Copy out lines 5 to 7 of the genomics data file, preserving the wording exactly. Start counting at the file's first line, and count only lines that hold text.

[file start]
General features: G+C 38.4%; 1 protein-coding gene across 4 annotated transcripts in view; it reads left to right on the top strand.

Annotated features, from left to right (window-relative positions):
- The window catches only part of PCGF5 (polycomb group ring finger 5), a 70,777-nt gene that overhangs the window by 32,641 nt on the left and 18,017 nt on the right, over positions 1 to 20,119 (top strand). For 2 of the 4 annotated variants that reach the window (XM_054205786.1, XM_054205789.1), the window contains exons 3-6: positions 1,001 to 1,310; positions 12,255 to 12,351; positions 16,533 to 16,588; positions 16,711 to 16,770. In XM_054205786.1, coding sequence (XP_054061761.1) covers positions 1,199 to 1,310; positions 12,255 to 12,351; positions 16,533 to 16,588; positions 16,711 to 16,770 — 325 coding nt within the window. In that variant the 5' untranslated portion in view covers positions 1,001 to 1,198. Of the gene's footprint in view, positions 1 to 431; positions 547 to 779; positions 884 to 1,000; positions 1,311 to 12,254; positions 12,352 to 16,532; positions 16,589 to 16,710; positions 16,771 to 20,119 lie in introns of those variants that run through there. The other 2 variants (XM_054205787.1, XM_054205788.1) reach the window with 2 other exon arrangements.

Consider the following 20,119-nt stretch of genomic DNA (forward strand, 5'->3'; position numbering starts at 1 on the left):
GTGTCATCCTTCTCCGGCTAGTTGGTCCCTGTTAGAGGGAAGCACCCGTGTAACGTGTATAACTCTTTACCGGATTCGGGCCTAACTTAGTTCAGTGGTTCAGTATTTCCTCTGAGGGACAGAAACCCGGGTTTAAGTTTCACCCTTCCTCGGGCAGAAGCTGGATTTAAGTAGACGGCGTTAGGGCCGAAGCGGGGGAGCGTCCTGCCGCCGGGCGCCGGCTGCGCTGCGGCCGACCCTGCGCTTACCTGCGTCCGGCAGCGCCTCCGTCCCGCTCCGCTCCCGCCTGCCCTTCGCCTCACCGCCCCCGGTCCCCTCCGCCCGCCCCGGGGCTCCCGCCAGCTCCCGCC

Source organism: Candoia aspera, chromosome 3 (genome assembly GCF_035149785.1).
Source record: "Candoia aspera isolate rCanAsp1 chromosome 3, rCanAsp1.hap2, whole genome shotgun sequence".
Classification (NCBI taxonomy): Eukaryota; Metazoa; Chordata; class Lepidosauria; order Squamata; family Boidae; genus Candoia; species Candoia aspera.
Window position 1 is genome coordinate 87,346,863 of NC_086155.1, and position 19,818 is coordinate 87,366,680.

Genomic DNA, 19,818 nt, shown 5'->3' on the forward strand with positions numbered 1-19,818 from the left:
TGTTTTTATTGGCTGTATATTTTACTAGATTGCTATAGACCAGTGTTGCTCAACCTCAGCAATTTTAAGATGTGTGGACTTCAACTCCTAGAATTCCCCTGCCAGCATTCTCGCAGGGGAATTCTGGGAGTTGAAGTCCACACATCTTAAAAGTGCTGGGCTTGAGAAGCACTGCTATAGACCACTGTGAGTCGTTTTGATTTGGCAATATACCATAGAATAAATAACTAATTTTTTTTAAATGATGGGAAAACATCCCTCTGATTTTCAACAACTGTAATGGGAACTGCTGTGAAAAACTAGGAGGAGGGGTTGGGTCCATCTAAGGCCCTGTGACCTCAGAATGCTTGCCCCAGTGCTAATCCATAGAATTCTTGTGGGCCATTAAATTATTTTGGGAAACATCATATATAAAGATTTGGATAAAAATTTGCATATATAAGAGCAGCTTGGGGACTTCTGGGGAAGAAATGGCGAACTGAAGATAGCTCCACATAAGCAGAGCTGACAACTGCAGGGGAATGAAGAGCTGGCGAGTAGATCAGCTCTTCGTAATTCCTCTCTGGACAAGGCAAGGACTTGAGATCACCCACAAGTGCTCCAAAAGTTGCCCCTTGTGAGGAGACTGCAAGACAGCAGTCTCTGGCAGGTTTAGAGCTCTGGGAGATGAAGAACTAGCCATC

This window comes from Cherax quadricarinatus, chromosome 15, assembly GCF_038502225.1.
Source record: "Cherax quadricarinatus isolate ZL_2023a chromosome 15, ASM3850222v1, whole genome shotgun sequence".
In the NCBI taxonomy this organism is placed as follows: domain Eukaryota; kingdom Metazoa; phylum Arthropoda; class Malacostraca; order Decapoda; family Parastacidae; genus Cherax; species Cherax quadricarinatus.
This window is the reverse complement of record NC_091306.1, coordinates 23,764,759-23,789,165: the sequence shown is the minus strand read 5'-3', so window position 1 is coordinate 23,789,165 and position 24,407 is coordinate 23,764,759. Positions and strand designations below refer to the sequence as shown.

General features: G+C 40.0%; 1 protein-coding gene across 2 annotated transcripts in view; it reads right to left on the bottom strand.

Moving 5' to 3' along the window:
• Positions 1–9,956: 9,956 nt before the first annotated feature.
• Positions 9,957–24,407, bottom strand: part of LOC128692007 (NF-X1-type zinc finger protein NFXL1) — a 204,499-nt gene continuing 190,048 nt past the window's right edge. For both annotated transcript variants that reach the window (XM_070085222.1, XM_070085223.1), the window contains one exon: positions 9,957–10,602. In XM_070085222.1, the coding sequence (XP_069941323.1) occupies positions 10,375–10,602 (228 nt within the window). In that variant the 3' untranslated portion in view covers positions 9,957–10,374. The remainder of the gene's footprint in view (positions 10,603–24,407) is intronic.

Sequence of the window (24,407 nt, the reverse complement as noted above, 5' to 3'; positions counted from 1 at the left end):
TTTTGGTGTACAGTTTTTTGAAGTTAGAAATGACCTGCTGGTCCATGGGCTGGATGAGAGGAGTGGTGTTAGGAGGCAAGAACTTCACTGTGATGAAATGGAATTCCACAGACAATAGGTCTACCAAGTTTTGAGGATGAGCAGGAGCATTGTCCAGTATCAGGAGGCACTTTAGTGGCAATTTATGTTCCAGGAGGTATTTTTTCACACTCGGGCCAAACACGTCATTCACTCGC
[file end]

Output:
GTGTCATCCTTCTCCGGCTAGTTGGTCCCTGTTAGAGGGAAGCACCCGTGTAACGTGTATAACTCTTTACCGGATTCGGGCCTAACTTAGTTCAGTGGTTCAGTATTTCCTCTGAGGGACAGAAACCCGGGTTTAAGTTTCACCCTTCCTCGGGCAGAAGCTGGATTTAAGTAGACGGCGTTAGGGCCGAAGCGGGGGAGCGTCCTGCCGCCGGGCGCCGGCTGCGCTGCGGCCGACCCTGCGCTTACCTGCGTCCGGCAGCGCCTCCGTCCCGCTCCGCTCCCGCCTGCCCTTCGCCTCACCGCCCCCGGTCCCCTCCGCCCGCCCCGGGGCTCCCGCCAGCTCCCGCC

Source organism: Candoia aspera, chromosome 3 (genome assembly GCF_035149785.1).
Source record: "Candoia aspera isolate rCanAsp1 chromosome 3, rCanAsp1.hap2, whole genome shotgun sequence".